The acute toxicity to algae property for Camphor white oil has been investigated using an in-house calculation method (iSafeRat® WAF module for mixture toxicity calculation) that mimics an OECD 201 study and guideline for Testing of Chemicals No. 23 (i.e. WAF conditions). Two theoretical compositions have been investigated, the “typical” composition proposed by the Lead registrant and a theoretical worst case composition that maximizes the concentration of the most toxic constituents.The acute toxicity to algae was determined using a calculation method for Mode of Action 1 (non-polar narcotics) for each individual constituent present in the mixture.

 

The first step of the iSafeRat mixture toxicity calculation employs phase equilibrium thermodynamics in order to determine the concentrations of each constituent within the WAF. This fraction equates to the nalyzable fraction of a WAF study. In the calculation the second step is to remove this non-bioavailable fraction. Within the WAF, the constituents also partition between themselves further reducing the bioavailable fraction and thus the toxicity of the mixture compared to the individual constituents.These two reasons explain why ecotoxicity values from WAF studies are always higher for non-polar narcotic mixtures than the calculated values from CLP additivity calculation.

 

The final step is to determine the truly bioavailable fraction of the WAF per constituent. The ErC50s of each constituent are already known from literature or predicted using the iSafeRat® QSAR model (table 1). Each value has been included as a supporting study in the IUCLID. An additivity approach (based on Chemical Activity of each constituent) is used in order to calculate the Effective Loading rate of the WAF.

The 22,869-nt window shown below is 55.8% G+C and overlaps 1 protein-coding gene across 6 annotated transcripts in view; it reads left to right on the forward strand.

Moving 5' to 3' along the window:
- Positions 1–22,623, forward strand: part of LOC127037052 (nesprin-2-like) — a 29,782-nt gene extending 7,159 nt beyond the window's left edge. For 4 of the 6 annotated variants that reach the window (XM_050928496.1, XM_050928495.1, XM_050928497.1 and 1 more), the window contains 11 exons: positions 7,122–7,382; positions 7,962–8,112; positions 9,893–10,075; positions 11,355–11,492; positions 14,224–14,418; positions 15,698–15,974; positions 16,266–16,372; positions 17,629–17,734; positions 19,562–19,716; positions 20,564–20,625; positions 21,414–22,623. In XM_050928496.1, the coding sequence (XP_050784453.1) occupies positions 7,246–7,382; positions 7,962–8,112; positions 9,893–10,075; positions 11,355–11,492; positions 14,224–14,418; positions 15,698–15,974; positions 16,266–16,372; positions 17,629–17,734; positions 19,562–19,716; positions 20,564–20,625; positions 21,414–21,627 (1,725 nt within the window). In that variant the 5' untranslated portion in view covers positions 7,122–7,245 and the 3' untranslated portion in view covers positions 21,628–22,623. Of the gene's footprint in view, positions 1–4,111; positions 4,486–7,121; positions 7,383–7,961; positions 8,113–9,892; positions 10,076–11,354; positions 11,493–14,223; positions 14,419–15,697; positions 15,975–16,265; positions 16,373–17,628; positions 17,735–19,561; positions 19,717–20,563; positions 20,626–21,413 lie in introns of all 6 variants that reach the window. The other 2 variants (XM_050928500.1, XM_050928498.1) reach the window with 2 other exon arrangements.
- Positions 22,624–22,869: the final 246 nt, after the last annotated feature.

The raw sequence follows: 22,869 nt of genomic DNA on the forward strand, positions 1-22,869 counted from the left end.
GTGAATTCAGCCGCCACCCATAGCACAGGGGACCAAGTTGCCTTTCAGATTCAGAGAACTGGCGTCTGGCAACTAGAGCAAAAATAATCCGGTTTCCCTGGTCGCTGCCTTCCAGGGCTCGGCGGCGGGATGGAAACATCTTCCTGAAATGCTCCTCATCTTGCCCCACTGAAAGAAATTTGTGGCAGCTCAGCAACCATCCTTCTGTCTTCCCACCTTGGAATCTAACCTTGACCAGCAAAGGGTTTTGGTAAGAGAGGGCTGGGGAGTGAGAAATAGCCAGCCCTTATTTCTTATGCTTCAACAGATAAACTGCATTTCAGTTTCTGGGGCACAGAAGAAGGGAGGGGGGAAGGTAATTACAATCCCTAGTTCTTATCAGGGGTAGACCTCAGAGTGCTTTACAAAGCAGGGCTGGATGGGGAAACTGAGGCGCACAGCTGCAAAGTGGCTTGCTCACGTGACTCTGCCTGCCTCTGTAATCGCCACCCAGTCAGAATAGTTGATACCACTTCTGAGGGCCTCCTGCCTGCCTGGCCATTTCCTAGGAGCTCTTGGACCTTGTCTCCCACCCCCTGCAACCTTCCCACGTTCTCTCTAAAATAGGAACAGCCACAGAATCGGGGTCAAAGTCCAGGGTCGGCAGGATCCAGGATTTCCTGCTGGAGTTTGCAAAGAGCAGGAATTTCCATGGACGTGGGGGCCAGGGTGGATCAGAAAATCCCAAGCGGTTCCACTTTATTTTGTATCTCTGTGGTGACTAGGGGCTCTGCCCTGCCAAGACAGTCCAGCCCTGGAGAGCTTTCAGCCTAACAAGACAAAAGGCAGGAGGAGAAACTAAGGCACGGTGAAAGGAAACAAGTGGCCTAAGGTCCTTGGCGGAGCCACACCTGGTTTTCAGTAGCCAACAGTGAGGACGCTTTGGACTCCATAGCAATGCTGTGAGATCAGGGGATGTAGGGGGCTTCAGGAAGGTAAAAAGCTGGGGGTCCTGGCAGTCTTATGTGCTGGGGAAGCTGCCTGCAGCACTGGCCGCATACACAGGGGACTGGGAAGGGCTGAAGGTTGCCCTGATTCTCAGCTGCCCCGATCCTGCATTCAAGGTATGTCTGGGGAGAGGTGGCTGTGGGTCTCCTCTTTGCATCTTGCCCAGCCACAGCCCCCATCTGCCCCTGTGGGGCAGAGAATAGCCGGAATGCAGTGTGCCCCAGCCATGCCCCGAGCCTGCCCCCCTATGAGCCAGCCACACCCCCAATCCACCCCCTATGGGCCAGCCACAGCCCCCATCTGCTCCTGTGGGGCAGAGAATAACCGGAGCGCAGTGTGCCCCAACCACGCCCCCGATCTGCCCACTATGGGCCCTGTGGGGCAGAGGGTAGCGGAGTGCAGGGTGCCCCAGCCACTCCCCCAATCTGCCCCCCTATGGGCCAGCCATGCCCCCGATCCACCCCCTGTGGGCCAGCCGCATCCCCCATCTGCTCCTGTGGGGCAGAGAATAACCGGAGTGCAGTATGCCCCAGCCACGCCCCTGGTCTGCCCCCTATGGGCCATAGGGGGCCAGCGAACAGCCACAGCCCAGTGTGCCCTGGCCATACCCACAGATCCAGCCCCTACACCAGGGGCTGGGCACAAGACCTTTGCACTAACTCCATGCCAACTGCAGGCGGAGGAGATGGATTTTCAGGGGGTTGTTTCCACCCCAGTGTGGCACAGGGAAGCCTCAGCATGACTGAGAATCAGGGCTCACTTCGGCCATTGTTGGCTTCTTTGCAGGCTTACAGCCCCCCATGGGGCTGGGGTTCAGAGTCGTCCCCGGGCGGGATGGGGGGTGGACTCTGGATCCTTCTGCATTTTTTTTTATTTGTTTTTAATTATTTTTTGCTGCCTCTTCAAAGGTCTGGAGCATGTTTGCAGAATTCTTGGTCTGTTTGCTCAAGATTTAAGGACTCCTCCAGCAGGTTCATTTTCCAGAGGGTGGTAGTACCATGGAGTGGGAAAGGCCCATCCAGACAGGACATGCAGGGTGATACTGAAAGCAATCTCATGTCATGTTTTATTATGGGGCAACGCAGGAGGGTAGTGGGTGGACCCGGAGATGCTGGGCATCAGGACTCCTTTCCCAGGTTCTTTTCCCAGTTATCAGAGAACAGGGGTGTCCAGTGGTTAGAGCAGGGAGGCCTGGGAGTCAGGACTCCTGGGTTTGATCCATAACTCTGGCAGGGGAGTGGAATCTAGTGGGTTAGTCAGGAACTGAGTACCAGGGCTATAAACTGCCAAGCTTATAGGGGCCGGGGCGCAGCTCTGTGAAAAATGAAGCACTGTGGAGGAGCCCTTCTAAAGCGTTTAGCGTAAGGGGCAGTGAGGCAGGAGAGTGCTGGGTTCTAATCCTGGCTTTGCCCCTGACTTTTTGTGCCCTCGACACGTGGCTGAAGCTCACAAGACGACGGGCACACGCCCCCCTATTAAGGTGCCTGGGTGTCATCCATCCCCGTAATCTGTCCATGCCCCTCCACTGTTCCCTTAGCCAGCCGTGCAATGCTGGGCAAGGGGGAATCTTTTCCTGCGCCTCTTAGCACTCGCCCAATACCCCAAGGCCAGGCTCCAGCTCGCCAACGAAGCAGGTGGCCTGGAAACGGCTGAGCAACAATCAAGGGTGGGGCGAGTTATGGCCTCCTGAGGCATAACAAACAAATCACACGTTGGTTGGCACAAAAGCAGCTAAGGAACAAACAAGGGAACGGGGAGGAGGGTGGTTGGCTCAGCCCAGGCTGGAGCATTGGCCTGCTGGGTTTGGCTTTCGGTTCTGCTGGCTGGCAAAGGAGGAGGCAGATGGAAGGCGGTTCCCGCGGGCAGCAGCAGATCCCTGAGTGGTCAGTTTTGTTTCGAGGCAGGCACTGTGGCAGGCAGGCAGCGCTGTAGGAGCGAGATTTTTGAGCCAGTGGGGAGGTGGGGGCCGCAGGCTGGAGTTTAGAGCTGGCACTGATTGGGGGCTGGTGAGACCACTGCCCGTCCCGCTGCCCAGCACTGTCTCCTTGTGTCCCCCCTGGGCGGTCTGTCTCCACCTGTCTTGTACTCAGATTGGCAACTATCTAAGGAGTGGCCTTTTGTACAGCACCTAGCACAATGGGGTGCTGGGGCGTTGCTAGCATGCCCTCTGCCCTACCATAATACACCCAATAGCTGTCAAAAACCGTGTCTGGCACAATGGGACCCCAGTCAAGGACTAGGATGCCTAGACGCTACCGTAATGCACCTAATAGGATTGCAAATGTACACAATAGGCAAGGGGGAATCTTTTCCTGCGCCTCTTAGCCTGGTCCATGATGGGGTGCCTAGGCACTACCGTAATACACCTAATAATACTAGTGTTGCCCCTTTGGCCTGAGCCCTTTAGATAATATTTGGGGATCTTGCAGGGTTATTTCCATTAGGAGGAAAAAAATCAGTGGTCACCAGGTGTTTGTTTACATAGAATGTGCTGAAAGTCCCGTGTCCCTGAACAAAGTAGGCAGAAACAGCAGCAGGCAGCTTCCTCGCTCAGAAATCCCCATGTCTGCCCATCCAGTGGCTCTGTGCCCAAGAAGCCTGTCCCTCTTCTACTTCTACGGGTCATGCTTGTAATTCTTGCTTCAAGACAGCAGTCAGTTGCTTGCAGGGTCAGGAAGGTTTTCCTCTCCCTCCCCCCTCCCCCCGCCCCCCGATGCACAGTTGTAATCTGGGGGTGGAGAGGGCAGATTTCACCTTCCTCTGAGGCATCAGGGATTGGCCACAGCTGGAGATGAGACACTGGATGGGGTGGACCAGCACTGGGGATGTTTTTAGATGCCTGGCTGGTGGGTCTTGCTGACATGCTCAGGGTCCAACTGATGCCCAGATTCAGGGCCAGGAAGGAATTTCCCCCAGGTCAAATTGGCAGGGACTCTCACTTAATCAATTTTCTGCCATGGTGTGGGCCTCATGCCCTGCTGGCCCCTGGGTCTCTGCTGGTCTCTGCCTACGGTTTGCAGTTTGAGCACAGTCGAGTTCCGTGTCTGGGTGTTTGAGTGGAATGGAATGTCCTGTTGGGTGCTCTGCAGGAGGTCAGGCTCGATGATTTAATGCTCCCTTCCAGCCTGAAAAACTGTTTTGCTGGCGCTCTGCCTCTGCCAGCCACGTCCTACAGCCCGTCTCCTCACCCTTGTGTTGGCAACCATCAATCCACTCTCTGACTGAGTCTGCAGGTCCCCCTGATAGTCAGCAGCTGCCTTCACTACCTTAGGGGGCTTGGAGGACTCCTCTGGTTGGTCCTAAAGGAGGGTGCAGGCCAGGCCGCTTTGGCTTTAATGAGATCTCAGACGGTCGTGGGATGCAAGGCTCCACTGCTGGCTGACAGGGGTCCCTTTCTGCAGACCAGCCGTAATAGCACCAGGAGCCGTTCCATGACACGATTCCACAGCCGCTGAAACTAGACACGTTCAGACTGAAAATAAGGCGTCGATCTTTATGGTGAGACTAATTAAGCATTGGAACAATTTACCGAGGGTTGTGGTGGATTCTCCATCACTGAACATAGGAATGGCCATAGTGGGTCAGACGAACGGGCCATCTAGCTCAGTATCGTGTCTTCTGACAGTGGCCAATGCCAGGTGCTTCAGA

Table1Camphor white oil, constituents data used to derive Camphor white oil Ecotoxicity value.

Constituent

typical composition

(%)

worst case concentration (%)

72h-algae ErC50

(mg/L)

72h-algae ErC50

reference

cineol 1,8

29.00

25.00

> 74

experimental data

limonene

11.00

15.00

1.13

[0.72 – 1.76]

iSafeRat® prediction

para-cymene

0.40

0.40

1.70

[1.13 – 2.55]

iSafeRat® prediction

α-pinene

26.00

35.00

> 0.494

experimental data

sabinene

5.86

10.00

0.59

[0.35 – 0.98]

iSafeRat® prediction

β-pinene

0.40

0.40

0.45

[0.26 – 0.78]

iSafeRat® prediction

camphene

2.06

0.00

0.45

[0.26 – 0.78]

iSafeRat® prediction

terpineol

3.50

2.00

66.85

[48.61 – 91.92]

iSafeRat® prediction

para-cymene

0.40

0.40

1.70

[1.13 – 2.55]

iSafeRat® prediction

 

Using this approach, the 72-h ErL50 for aquatic algae was 4.7 mg test material/L for the typical composition of Camphor white oil, and the 72-h ErL50 was 2.9 mg test material/L for the theoretical worst case composition. These ErL50 were based on growth rate.

Validation document of iSafeRat® is attached to the dossier.

 

Based on the results of this study, Camphor white oil would not be classified as acutely toxic to aquatic organisms in accordance with the classification of the CLP.

This toxicity prediction has been validated and is considered acceptable to fulfill the aquatic algae toxicity endpoint.